The report, presented to a UN conference in New York last month, says governments should take a cautious approach, and ensure that the production of such fuels promotes socially acceptable land use.
The report echoes concerns from T&E and other environmental NGOs that there are massive differences in the life-cycle performance of some biofuels compared with others, and that the worst fuels could do more damage than petrol and diesel.
Yet the Commission has been forced to admit that it will be unable to stop biofuels being sold on the EU market which have not been produced sustainably. In a response to the Green MEP Caroline Lucas, the Commission confirmed that it was aiming to offer financial incentives only to those biofuels that were considered sustainable, but that it could not present “non-sustainable” biofuels being sold in Europe.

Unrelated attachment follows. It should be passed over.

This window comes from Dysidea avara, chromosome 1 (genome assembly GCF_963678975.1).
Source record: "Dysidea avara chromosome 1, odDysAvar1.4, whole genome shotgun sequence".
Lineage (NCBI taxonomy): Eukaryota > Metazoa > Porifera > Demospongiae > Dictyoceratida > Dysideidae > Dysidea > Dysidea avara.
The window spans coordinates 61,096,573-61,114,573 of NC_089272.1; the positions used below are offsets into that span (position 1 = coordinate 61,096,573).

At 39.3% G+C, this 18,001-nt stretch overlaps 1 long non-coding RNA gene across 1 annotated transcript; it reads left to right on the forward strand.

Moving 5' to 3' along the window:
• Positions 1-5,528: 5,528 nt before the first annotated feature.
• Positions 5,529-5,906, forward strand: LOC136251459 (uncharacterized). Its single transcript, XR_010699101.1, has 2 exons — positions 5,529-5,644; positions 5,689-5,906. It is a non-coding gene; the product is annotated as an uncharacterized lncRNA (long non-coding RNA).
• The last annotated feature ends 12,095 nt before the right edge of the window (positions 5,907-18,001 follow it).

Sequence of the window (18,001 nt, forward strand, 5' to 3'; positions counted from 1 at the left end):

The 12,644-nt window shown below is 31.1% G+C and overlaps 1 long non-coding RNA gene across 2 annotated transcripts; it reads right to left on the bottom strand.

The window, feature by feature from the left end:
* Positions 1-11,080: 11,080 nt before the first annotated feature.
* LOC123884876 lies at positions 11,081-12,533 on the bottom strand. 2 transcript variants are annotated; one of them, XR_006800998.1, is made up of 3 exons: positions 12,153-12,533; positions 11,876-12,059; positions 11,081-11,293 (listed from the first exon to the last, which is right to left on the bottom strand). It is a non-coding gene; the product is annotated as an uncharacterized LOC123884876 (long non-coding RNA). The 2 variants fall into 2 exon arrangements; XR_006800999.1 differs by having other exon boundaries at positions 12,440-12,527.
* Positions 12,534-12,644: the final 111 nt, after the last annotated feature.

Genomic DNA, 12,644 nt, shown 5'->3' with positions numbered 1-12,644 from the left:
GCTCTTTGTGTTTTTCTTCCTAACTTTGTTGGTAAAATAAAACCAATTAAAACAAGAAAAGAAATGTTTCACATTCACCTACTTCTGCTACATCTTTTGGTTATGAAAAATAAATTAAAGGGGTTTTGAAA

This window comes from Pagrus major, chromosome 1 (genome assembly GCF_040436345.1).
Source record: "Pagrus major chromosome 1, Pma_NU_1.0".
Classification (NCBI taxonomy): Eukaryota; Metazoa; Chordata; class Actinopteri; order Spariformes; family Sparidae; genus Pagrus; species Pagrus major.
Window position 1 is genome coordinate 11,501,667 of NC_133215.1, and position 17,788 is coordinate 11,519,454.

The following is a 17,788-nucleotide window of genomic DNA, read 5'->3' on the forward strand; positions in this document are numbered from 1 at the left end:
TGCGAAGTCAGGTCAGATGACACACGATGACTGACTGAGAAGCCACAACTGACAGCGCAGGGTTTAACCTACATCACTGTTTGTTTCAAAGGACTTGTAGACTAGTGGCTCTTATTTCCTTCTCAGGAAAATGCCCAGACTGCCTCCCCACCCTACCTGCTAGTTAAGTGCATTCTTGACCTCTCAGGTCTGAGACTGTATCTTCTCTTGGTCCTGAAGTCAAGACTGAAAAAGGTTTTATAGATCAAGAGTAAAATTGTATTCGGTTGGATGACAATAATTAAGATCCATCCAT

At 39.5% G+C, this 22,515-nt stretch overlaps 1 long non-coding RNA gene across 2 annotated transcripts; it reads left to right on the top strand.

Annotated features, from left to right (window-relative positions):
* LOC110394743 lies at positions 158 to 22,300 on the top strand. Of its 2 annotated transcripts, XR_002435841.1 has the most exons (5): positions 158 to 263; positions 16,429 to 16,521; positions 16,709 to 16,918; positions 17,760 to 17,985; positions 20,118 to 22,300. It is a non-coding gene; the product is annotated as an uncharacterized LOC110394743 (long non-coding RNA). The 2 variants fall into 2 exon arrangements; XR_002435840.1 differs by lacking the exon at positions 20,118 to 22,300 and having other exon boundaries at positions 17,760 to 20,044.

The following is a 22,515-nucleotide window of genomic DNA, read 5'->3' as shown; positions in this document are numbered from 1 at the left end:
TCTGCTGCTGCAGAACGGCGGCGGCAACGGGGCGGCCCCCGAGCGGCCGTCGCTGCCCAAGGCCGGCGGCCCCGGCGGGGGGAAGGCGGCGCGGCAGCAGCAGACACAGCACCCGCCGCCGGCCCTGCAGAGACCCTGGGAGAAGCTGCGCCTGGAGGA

The European news service Ends Daily says Brussels is not considering a mandatory certification scheme for biofuels, as it is unclear if such a scheme would be compatible with World Trade Organisation rules.
• The Norwegian transport ministry says Norway’s forestry and wood processing industries could produce biofuels covering up to 30% of road transport demand within two decades.
This news story is taken from the June 2007 edition of T&E Bulletin.